Background: Many cardiovascular risk factors are shown to increase the risk of dementia and Alzheimer's disease (AD), but the impact of heart disease on later development of dementia is still unclear.
Objective: The aim of the study was to investigate the long-term risk of dementia and Alzheimer's disease (AD) related to midlife and late-life atrial fibrillation (AF), heart failure (HF), and coronary artery disease (CAD) in a population-based study with a follow-up of over 25 years.
Methods: Cardiovascular Risk Factors, Aging and Dementia (CAIDE) study includes 2000 participants who were randomly selected from four separate, population-based samples originally studied in midlife (1972, 1977, 1982, or 1987). Re-examinations were carried out in 1998 and 2005-2008. Altogether 1,510 (75.5%) persons participated in at least one re-examination, and 127 (8.4%) persons were diagnosed with dementia (of which 102 had AD).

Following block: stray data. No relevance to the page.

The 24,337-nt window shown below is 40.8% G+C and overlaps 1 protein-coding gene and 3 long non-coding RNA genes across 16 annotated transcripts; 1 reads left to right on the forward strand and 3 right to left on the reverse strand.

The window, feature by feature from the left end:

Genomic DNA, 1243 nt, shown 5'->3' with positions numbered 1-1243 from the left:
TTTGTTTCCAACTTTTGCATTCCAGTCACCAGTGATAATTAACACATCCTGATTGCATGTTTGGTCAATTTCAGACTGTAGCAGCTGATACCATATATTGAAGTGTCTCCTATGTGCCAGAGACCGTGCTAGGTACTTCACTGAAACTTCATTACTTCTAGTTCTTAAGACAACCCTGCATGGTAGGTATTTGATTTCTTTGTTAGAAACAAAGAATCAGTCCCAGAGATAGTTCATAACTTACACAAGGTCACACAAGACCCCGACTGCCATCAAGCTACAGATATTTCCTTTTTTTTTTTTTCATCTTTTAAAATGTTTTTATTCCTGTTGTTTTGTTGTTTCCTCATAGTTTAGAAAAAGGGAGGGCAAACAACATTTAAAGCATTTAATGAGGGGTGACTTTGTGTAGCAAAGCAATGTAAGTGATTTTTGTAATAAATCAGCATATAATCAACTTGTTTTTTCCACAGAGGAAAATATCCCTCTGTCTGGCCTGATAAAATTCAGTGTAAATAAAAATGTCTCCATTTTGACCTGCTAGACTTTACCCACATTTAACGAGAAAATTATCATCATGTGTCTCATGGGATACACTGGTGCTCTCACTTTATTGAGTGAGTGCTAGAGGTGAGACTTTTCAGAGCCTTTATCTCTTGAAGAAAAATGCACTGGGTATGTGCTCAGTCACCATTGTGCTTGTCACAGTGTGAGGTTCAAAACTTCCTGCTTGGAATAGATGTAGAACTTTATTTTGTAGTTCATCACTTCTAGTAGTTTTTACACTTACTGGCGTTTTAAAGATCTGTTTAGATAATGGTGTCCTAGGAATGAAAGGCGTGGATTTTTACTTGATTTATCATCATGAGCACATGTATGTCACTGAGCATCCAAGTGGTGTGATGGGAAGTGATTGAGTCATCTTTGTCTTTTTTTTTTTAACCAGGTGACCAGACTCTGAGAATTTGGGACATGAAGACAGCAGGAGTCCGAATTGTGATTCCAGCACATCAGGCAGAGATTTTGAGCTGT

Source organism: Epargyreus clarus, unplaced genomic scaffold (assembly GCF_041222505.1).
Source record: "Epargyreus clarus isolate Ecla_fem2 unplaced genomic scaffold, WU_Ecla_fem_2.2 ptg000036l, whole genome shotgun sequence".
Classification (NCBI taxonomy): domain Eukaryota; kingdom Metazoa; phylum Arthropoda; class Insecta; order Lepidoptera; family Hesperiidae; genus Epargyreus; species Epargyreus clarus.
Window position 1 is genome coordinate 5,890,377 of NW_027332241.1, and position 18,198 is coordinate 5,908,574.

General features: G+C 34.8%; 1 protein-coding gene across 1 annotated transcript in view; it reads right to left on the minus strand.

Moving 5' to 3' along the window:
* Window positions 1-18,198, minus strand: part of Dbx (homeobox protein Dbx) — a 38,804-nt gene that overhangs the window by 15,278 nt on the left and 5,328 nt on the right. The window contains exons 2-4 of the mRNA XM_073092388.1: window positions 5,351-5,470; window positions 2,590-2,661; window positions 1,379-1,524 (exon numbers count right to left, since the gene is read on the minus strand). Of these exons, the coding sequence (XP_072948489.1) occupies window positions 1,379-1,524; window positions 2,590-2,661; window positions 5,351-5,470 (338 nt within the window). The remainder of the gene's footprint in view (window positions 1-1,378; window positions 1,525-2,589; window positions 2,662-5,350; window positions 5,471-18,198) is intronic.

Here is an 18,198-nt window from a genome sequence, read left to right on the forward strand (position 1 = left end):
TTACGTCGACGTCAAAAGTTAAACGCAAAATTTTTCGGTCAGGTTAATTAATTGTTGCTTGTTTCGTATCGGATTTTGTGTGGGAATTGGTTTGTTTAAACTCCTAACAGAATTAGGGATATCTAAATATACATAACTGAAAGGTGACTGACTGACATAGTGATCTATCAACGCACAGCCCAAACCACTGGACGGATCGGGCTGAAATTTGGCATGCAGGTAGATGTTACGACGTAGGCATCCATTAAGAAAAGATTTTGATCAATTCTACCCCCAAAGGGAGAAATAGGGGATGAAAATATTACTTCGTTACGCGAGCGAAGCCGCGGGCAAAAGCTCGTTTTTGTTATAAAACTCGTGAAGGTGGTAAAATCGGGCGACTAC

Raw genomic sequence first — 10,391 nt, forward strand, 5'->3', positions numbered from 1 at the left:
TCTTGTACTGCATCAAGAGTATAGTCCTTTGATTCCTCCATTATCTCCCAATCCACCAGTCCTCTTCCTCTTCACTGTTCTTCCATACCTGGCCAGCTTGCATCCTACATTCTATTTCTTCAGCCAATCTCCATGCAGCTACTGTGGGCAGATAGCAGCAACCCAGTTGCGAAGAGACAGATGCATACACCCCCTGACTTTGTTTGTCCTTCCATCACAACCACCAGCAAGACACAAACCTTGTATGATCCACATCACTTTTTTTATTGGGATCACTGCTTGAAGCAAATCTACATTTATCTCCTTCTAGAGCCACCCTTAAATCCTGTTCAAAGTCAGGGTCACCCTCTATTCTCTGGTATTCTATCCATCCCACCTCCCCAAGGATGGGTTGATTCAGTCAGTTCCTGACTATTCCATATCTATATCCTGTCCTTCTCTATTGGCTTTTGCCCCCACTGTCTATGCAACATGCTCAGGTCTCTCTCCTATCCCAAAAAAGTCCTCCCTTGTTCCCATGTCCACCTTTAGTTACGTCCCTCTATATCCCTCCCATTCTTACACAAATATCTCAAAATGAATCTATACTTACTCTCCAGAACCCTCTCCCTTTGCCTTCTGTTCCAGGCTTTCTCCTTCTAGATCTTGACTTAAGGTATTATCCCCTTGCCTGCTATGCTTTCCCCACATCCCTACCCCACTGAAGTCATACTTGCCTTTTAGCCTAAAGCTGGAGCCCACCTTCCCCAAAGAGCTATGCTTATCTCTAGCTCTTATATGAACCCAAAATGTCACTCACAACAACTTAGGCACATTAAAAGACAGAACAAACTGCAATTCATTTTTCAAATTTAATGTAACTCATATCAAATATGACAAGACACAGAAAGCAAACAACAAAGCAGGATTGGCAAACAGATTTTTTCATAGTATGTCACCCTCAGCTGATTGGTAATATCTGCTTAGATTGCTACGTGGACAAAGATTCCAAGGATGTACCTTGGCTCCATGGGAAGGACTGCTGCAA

Results: AF in late-life was an independent risk factor for dementia (HR 2.61, 95% CI 1.05-6.47; p = 0.039) and AD (HR 2.54, 95% CI 1.04-6.16; p = 0.040) in the fully adjusted analyses. The association was even stronger among the apolipoprotein E (APOE) ε4 non-carriers. Late-life HF, but not CAD, tended to increase the risks as well. Heart diseases diagnosed at midlife did not increase the risk of later dementia and AD.
Conclusion: Late-life heart diseases increase the subsequent risk of dementia and AD. Prevention and effective treatment of heart diseases may be important also from the perspective of brain health and cognitive functioning.
Keywords: Alzheimer disease; atrial fibrillation; cohort studies; coronary artery disease; dementia; heart failure; risk factors.